FISA Court warrants for any domestic spying. The Times reported how the NSA has obtained access to the communications streams of the major telecommunications companies.
As the uproar over the warrantless wiretap program continued, the Washington Post reported that the NSA was sharing this information with the FBI, CIA, the Department of Homeland Security and other military agencies. USA Today named the private telecommunication companies involved.
In February, a longtime NSA employee, Russell Tice, told a House Government Reform subcommittee that he was concerned about the legality and constitutionality of another “special access” program being conducted by the NSA. Tice said this program was different and more far-reaching that the one disclosed by the New York Times, but he said he could not discuss it because of its highly-classified nature.
In January, the Bush administration announced that, henceforth, the FISA Court would authorize any surveillance previously conducted under the president’s Terrorist Surveillance Program. If this were true, it constituted a narrowing of the program.
In August, Congress passed the “Protect American Act,” which expanded executive power to conduct international surveillance, and allowed the FISA Court, for the first time, to issue blanket authorizations rather than individualized warrants —a move that the ACLU and other civil libertarian groups say violates the Fourth Amendment.
In September, the Bush administration obtained access to Microsoft’s Internet traffic, under the newly launched PRISM program.
According to BusinessInsider.com, Verizon set up a dedicated fiber-optic line running from New Jersey to Quantico, Va., home to a large military base and an FBI training center, allowing officials to gain access to all communications flowing through Verizon’s operations center.
In July, then-Sen. Obama reversed his previous stance, and votes for the FISA Amendments Act of 2008, which gave retroactive immunity to the telecommunications companies which had handed over customer records and data to the NSA.
At the beginning of January, federal courts started dismissing civil suits that had been brought against telecommunications companies, citing their immunity under the 2008 law.
In April 2009, the Obama administration moved to have another civil suit thrown out of court, on the grounds that any litigation over the Bush administration’s warrantless wiretapping program would require the government to disclose “state secrets.”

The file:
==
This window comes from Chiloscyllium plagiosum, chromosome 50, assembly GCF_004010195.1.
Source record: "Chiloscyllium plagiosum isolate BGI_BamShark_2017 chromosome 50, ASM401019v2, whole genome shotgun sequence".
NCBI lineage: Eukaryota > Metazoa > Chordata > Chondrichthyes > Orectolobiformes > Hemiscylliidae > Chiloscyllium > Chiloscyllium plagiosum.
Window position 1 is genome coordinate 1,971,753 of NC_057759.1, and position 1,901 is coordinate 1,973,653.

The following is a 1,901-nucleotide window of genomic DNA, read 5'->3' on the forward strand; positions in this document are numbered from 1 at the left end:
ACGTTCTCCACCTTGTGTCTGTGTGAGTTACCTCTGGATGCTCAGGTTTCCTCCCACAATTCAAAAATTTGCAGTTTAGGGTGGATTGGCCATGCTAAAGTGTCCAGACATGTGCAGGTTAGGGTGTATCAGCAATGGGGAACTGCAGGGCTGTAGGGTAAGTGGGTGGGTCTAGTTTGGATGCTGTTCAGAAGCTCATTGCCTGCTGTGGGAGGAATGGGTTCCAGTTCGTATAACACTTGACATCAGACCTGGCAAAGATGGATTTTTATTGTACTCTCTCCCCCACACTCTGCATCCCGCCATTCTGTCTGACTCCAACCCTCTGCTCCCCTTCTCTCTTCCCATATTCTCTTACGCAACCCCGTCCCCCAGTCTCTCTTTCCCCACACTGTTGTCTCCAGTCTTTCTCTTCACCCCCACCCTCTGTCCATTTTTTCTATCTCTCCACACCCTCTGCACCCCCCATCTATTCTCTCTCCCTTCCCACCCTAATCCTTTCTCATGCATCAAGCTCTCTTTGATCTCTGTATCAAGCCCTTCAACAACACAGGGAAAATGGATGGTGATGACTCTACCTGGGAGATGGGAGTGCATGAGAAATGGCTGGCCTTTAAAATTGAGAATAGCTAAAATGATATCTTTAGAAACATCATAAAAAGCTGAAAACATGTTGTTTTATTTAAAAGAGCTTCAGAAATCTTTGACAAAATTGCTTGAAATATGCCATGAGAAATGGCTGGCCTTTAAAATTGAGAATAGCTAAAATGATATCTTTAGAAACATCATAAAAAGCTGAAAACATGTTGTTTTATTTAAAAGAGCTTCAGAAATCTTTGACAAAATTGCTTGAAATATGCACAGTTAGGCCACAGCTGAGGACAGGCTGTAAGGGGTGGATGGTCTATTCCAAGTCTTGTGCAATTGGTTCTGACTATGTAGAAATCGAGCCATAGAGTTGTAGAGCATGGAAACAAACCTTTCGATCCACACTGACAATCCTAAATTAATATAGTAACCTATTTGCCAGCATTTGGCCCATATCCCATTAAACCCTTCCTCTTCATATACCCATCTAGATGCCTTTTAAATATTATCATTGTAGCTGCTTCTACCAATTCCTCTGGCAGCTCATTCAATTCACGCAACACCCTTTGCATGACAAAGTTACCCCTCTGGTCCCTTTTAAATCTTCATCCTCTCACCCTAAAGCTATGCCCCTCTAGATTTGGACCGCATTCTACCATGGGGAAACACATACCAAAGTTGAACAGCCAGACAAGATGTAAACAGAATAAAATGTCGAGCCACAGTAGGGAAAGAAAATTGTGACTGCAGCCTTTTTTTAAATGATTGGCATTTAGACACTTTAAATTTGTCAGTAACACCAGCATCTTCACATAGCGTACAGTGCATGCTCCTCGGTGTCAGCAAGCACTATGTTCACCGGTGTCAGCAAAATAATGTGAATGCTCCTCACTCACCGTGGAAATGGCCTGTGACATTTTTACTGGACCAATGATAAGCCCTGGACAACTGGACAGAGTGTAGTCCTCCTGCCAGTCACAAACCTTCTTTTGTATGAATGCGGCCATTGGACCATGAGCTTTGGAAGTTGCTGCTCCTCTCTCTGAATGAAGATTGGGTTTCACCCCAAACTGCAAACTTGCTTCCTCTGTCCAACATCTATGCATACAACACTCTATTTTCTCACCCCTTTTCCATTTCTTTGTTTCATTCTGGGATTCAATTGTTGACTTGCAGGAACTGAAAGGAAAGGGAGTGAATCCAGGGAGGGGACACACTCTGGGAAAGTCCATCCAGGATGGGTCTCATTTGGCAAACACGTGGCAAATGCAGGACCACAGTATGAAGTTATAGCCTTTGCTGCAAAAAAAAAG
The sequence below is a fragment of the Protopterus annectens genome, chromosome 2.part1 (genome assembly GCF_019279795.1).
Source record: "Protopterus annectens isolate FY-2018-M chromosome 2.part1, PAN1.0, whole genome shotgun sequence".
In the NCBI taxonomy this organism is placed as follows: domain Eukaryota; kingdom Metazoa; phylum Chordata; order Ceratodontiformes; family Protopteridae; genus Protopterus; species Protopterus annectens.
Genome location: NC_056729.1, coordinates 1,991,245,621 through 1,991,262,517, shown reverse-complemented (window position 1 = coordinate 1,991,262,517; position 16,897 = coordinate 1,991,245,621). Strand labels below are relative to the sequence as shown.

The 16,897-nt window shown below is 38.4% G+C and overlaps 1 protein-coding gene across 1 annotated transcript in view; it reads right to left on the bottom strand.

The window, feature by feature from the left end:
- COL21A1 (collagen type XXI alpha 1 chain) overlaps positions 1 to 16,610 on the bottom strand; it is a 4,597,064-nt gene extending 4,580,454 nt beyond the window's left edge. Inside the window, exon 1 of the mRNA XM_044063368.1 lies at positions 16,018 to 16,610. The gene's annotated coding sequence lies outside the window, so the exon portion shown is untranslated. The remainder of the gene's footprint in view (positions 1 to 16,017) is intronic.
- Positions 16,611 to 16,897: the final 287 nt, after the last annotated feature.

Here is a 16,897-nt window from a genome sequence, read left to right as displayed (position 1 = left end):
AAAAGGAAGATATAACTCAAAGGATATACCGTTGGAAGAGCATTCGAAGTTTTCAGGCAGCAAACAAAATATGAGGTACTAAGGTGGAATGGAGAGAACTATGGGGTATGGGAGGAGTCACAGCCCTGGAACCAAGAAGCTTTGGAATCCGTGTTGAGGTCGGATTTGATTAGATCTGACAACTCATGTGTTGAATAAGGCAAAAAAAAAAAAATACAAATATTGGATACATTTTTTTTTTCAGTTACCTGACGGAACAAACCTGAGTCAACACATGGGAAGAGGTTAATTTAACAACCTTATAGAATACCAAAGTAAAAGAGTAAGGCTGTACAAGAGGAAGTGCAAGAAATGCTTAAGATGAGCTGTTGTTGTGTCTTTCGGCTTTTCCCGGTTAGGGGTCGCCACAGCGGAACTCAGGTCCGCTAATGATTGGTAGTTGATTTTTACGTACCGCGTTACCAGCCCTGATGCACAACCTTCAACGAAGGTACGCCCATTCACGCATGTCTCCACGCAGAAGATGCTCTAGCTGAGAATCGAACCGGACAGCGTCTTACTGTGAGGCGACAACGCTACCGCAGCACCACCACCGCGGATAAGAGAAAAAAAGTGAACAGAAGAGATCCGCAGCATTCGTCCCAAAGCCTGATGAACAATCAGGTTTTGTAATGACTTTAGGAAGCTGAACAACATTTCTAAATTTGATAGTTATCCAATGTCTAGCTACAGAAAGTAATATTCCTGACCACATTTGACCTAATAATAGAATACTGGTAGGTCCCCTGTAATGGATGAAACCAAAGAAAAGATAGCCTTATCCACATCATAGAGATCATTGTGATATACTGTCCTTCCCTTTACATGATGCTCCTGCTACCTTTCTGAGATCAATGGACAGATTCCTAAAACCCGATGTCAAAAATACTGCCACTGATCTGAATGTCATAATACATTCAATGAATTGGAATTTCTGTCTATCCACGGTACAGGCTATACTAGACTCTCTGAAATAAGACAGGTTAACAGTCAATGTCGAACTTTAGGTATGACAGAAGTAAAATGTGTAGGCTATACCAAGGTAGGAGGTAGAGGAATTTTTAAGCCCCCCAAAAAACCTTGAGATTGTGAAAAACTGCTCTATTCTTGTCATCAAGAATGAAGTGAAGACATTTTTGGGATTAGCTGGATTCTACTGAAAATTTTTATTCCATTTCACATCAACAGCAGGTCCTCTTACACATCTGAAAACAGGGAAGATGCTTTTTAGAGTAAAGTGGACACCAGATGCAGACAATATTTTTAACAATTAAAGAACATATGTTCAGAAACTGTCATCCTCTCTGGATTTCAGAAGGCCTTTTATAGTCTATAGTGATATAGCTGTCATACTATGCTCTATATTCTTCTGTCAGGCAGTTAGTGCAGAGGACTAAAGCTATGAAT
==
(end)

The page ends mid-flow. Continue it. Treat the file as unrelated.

The Obama administration invoked “state secrets” in other subsequent cases to defend the NSA surveillance program, and fought for broad immunity for telecommunications providers.
In April, the New York Times reports that the NSA was still engaged in intercepting purely domestic communications, beyond the limits set by Congress.
That same month, NSA whistleblower William Binney said that the NSA’s data-mining program has become so vast that the government has assembled 20 trillion transactions of U.S. citizens with other U.S. citizens, including phone calls, emails, credit card purchases, and Internet searches.
On June 5-6, the Guardian newspaper of London reveals a secret FISA Court order requiring Verizon to turn over all customer records to the NSA on a daily basis.
“The unlimited nature of the records being handed over to the NSA is extremely unusual,” the Guardian reported, and also cited the “numerous cryptic public warnings” by Sens. Ron Wyden and Mark Udall, that the Obama administration was relying on “secret legal interpretations” of its spying powers, so broad that the American public would be “stunned” to learn the scope of it.
On June 6-7, the Guardian and the Washington Post revealed the existence of the PRISM program involving the major Internet firms and providers.
On June 7, President Obama acknowledged the reported activities and fully defended them, in terms almost identical to those used by George W. Bush after the disclosure of the NSA spying program in 2005.
Edward Snowden‘s whistleblowing on the NSA’s domestic spying activities revealed that it doesn’t take a Ph.D. in computer engineering or a rogue federal employee to steal supposedly super-secure government data and post it all over the Internet.
Watchdog.org’s Eric Boehm noted this week that Snowden, a 29 year-old with a GED who worked for defense contractor Booz Allen Hamilton, had “top-secret” security clearance that allowed him to access the secure data right from the source.
According to a 2012 report, more than 4 million people have security clearances at some level, while 1.4 million – including 483,000 government contractors like Snowden – have “top secret” security clearance.
“To put it in perspective, 4 million is larger than the entire population of Puerto Rico, and the 483,000 contractors with ‘top secret’ clearance would exceed the population of Atlanta,” Boehm reported.